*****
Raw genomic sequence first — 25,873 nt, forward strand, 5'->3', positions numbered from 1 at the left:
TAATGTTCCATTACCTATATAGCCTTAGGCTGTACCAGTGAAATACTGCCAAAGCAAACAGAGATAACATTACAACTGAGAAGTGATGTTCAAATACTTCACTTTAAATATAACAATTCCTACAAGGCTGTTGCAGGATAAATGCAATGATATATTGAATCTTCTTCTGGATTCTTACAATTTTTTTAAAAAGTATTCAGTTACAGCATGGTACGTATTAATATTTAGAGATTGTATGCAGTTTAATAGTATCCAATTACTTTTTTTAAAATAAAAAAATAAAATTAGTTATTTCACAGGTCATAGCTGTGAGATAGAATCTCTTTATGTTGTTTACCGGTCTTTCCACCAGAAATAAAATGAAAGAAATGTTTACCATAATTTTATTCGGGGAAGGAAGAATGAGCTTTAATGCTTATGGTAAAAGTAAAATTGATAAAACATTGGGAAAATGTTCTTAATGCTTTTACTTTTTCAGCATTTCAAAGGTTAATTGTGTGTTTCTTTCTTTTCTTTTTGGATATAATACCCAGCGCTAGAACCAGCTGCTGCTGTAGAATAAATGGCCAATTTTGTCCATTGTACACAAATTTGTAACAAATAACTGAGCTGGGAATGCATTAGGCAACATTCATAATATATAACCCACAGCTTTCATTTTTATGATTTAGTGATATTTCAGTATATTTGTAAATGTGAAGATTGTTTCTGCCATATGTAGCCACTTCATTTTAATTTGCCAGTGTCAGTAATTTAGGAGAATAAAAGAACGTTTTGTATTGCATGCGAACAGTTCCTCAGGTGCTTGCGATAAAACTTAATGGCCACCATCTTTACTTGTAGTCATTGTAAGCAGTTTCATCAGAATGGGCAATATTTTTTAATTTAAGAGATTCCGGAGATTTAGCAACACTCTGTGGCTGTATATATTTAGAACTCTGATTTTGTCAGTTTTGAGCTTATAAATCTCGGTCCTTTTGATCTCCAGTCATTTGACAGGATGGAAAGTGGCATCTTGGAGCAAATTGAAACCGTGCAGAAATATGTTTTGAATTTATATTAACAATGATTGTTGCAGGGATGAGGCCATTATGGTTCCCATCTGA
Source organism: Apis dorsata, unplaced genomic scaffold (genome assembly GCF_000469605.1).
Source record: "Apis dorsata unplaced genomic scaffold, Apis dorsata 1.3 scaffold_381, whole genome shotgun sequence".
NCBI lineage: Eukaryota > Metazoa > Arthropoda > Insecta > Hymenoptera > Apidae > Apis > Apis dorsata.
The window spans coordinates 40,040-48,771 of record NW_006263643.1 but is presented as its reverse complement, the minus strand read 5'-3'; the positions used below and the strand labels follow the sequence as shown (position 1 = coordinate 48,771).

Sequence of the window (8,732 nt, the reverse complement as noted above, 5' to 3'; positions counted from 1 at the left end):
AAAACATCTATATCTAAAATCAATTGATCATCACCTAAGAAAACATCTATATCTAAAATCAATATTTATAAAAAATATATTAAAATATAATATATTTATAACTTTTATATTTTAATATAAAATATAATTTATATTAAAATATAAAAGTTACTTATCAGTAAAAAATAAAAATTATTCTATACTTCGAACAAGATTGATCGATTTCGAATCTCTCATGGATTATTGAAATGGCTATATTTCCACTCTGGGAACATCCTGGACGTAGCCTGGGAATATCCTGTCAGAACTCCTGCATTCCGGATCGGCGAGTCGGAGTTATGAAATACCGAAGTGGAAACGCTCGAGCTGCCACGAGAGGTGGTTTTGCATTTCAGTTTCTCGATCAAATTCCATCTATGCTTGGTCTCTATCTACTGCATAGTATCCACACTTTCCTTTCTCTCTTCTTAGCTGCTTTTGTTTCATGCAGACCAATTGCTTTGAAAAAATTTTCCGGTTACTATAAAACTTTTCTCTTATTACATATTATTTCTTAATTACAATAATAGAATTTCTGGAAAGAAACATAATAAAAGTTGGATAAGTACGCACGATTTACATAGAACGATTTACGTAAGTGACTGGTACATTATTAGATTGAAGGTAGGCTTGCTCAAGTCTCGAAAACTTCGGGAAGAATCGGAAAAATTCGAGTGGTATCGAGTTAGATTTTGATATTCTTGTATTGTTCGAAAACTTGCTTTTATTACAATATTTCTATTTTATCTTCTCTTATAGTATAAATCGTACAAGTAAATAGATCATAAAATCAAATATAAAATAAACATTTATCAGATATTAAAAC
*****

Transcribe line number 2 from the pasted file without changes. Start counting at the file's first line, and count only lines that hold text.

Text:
TAATGTTCCATTACCTATATAGCCTTAGGCTGTACCAGTGAAATACTGCCAAAGCAAACAGAGATAACATTACAACTGAGAAGTGATGTTCAAATACTTCACTTTAAATATAACAATTCCTACAAGGCTGTTGCAGGATAAATGCAATGATATATTGAATCTTCTTCTGGATTCTTACAATTTTTTTAAAAAGTATTCAGTTACAGCATGGTACGTATTAATATTTAGAGATTGTATGCAGTTTAATAGTATCCAATTACTTTTTTTAAAATAAAAAAATAAAATTAGTTATTTCACAGGTCATAGCTGTGAGATAGAATCTCTTTATGTTGTTTACCGGTCTTTCCACCAGAAATAAAATGAAAGAAATGTTTACCATAATTTTATTCGGGGAAGGAAGAATGAGCTTTAATGCTTATGGTAAAAGTAAAATTGATAAAACATTGGGAAAATGTTCTTAATGCTTTTACTTTTTCAGCATTTCAAAGGTTAATTGTGTGTTTCTTTCTTTTCTTTTTGGATATAATACCCAGCGCTAGAACCAGCTGCTGCTGTAGAATAAATGGCCAATTTTGTCCATTGTACACAAATTTGTAACAAATAACTGAGCTGGGAATGCATTAGGCAACATTCATAATATATAACCCACAGCTTTCATTTTTATGATTTAGTGATATTTCAGTATATTTGTAAATGTGAAGATTGTTTCTGCCATATGTAGCCACTTCATTTTAATTTGCCAGTGTCAGTAATTTAGGAGAATAAAAGAACGTTTTGTATTGCATGCGAACAGTTCCTCAGGTGCTTGCGATAAAACTTAATGGCCACCATCTTTACTTGTAGTCATTGTAAGCAGTTTCATCAGAATGGGCAATATTTTTTAATTTAAGAGATTCCGGAGATTTAGCAACACTCTGTGGCTGTATATATTTAGAACTCTGATTTTGTCAGTTTTGAGCTTATAAATCTCGGTCCTTTTGATCTCCAGTCATTTGACAGGATGGAAAGTGGCATCTTGGAGCAAATTGAAACCGTGCAGAAATATGTTTTGAATTTATATTAACAATGATTGTTGCAGGGATGAGGCCATTATGGTTCCCATCTGA